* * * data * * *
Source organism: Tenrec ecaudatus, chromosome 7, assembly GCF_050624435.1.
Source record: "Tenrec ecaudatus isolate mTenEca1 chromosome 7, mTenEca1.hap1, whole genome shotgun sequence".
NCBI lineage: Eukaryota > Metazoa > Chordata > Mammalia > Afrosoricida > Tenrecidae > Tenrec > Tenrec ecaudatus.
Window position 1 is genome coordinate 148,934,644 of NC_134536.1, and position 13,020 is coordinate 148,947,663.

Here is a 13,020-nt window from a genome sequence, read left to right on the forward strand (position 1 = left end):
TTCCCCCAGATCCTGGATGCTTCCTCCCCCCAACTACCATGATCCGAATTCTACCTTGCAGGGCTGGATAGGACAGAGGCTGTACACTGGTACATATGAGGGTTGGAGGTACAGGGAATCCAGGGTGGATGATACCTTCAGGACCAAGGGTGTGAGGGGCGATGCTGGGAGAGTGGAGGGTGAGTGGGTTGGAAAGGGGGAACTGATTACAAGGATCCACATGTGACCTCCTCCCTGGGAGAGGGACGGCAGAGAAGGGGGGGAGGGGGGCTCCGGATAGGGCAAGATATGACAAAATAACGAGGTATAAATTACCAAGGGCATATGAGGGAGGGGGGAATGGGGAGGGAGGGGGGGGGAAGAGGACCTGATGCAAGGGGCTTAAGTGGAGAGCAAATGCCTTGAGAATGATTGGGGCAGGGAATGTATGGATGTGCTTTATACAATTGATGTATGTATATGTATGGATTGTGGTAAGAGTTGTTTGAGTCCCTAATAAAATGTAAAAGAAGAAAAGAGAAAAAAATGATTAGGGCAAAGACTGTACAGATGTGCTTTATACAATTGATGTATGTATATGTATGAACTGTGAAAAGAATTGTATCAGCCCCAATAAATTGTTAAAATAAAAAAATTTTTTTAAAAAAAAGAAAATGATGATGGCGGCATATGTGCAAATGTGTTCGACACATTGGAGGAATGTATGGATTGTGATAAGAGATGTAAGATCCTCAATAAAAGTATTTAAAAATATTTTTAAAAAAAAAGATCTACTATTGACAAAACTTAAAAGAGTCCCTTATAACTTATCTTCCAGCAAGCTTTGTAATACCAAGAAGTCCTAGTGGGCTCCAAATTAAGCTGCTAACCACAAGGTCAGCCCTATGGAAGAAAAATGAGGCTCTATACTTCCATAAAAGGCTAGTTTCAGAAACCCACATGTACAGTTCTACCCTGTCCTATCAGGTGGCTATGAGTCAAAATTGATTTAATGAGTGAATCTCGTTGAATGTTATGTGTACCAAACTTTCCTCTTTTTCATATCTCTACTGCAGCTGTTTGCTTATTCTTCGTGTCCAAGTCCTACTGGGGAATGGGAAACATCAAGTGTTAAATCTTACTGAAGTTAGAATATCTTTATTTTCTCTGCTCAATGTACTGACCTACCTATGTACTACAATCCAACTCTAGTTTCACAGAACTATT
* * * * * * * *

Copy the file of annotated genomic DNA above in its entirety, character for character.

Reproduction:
Source organism: Tenrec ecaudatus, chromosome 7, assembly GCF_050624435.1.
Source record: "Tenrec ecaudatus isolate mTenEca1 chromosome 7, mTenEca1.hap1, whole genome shotgun sequence".
NCBI lineage: Eukaryota > Metazoa > Chordata > Mammalia > Afrosoricida > Tenrecidae > Tenrec > Tenrec ecaudatus.
Window position 1 is genome coordinate 148,934,644 of NC_134536.1, and position 13,020 is coordinate 148,947,663.

Here is a 13,020-nt window from a genome sequence, read left to right on the forward strand (position 1 = left end):
TTCCCCCAGATCCTGGATGCTTCCTCCCCCCAACTACCATGATCCGAATTCTACCTTGCAGGGCTGGATAGGACAGAGGCTGTACACTGGTACATATGAGGGTTGGAGGTACAGGGAATCCAGGGTGGATGATACCTTCAGGACCAAGGGTGTGAGGGGCGATGCTGGGAGAGTGGAGGGTGAGTGGGTTGGAAAGGGGGAACTGATTACAAGGATCCACATGTGACCTCCTCCCTGGGAGAGGGACGGCAGAGAAGGGGGGGAGGGGGGCTCCGGATAGGGCAAGATATGACAAAATAACGAGGTATAAATTACCAAGGGCATATGAGGGAGGGGGGAATGGGGAGGGAGGGGGGGGGAAGAGGACCTGATGCAAGGGGCTTAAGTGGAGAGCAAATGCCTTGAGAATGATTGGGGCAGGGAATGTATGGATGTGCTTTATACAATTGATGTATGTATATGTATGGATTGTGGTAAGAGTTGTTTGAGTCCCTAATAAAATGTAAAAGAAGAAAAGAGAAAAAAATGATTAGGGCAAAGACTGTACAGATGTGCTTTATACAATTGATGTATGTATATGTATGAACTGTGAAAAGAATTGTATCAGCCCCAATAAATTGTTAAAATAAAAAAATTTTTTTAAAAAAAAGAAAATGATGATGGCGGCATATGTGCAAATGTGTTCGACACATTGGAGGAATGTATGGATTGTGATAAGAGATGTAAGATCCTCAATAAAAGTATTTAAAAATATTTTTAAAAAAAAAGATCTACTATTGACAAAACTTAAAAGAGTCCCTTATAACTTATCTTCCAGCAAGCTTTGTAATACCAAGAAGTCCTAGTGGGCTCCAAATTAAGCTGCTAACCACAAGGTCAGCCCTATGGAAGAAAAATGAGGCTCTATACTTCCATAAAAGGCTAGTTTCAGAAACCCACATGTACAGTTCTACCCTGTCCTATCAGGTGGCTATGAGTCAAAATTGATTTAATGAGTGAATCTCGTTGAATGTTATGTGTACCAAACTTTCCTCTTTTTCATATCTCTACTGCAGCTGTTTGCTTATTCTTCGTGTCCAAGTCCTACTGGGGAATGGGAAACATCAAGTGTTAAATCTTACTGAAGTTAGAATATCTTTATTTTCTCTGCTCAATGTACTGACCTACCTATGTACTACAATCCAACTCTAGTTTCACAGAACTATT